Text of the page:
Transparency on demand: Lifting the fog at the push of a button
Induced transparency: The precise control of the energy flow (indicated by glowing particles in the fog) makes the artificial material become entirely transparent for the optical signal. Credit: Andrea Steinfurth / University of Rostock

The final frontier is space. When all communication channels are suddenly cut off, the starship Enterprise is pursuing its mission. In many episodes of the beloved TV series, the crew must quickly tech the tech and science the science in order to escape from a similar situation before the end credits roll. A team of scientists from the University of Rostock have succeeded in developing an entirely new approach for the design of artificial materials that can transmit light signals without any distortions by means of precisely tuning flows of energy. Their results have been published.

Light spreads in an inhomogeneous medium. Professor Alexander Szameit of the Institute for Physics at the University of Rostock describes the starting point of his team's work. The specifics of scattering are determined by the distribution of the material's microscopic density. The idea of inducing transparency is to use a lesser-known optical property to clear a path for the beam.

The second property is known as non-Hermiticity and describes the flow of energy, or more precisely, the amplification and attenuation of light. The fading of a light beam due to absorption would seem counter-productive to the task of improving signal transmission. Non-Hermitian effects have become a key aspect of modern optics, and an entire field of research strives to harness the sophisticated interplay of losses and amplification for advanced functions.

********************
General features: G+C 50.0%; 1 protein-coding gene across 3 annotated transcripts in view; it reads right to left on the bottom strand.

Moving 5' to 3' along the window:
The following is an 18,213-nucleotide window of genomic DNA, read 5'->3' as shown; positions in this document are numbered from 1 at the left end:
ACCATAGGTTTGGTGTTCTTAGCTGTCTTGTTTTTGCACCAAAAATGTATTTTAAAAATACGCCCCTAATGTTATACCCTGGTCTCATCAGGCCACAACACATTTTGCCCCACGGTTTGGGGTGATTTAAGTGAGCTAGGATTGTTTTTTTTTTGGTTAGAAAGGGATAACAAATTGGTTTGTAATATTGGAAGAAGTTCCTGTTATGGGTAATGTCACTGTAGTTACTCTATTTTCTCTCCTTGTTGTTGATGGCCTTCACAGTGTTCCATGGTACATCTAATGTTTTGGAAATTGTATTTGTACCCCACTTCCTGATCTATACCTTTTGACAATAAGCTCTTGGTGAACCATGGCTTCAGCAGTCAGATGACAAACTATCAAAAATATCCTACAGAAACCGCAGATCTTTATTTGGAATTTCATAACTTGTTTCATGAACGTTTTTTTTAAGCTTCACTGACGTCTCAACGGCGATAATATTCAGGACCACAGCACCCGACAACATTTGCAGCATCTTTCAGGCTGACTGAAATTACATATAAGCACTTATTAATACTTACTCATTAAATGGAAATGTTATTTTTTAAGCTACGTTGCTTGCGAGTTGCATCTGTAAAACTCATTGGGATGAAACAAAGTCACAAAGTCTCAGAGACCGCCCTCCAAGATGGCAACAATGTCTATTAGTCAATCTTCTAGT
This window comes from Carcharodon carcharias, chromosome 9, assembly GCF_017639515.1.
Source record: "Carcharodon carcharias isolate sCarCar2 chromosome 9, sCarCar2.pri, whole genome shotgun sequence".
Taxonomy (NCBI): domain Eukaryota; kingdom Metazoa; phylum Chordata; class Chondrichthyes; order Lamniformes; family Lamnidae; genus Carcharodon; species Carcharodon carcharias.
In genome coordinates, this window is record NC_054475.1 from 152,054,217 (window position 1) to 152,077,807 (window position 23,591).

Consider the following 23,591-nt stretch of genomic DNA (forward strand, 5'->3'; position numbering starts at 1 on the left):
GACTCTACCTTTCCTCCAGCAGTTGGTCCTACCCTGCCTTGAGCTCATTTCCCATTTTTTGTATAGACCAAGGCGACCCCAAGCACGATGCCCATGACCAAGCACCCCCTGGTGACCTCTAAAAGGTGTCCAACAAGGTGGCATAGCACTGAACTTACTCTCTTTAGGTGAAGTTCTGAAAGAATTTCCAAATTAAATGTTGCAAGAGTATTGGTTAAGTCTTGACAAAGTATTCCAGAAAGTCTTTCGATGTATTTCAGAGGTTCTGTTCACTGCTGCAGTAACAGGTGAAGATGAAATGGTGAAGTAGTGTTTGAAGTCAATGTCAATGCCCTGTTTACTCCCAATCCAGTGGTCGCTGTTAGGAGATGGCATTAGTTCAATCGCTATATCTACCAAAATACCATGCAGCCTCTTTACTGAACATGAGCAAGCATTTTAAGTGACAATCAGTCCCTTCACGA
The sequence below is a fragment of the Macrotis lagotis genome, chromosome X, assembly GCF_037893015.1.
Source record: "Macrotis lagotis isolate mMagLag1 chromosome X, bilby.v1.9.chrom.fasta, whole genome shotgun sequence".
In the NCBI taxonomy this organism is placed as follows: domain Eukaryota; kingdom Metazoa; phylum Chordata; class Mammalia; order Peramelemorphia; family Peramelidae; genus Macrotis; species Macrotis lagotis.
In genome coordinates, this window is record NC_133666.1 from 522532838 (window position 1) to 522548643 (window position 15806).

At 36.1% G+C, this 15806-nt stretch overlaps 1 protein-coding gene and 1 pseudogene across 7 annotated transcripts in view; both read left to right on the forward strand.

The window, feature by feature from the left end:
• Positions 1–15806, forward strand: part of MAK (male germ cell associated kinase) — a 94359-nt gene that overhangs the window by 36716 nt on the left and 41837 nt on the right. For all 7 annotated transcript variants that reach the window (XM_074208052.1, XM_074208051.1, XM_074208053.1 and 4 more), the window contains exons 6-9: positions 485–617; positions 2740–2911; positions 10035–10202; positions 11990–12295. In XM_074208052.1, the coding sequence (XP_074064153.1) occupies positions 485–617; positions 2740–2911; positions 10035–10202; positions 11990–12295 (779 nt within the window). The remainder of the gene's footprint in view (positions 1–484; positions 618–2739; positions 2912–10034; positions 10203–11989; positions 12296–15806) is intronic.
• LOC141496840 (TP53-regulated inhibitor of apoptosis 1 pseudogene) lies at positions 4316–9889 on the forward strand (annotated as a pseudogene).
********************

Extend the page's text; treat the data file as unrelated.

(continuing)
This approach opens up completely new possibilities, according to the first author of the paper. To counteract any degradation of a beam of light, it is possible to amplify or suppress certain parts of it. Steinfurth says that they are modifying a material to tailor it for the best possible transmission of a specific light signal. They were able to recreate and observe the tiny interactions of light signals with their newly developed active materials in networks of kilometer-long optical fibers.

Induced transparency is one of the fascinating possibilities that arise from these findings. The prevention of scattering is not enough if an object is to be made to disappear. Light waves must not come behind it. Diffraction alone ensures that any signal will inevitably change its shape, even in the vacuum of space. Not even the fictional cloaking devices of the Romulans can do that, according to co-author Dr.

The findings presented in this work represent a breakthrough in fundamental research on non-Hermitian photonics and provide new approaches for the active fine-tuning of sensitive optical systems. Other potential applications include the synthesis of versatile artificial materials with tailored properties.

More information: Andrea Steinfurth et al, Observation of photonic constant-intensity waves and induced transparency in tailored non-Hermitian lattices, Science Advances (2022). DOI: 10.1126/sciadv.abl7412 Journal information: Science Advances Citation: Transparency on demand: A novel process can render artificial materials transparent or even entirely invisible (2022, May 31) retrieved 31 May 2022 from This document is subject to copyright. Apart from any fair dealing for the purpose of private study or research, no part may be reproduced without the written permission. The content is provided for information purposes only.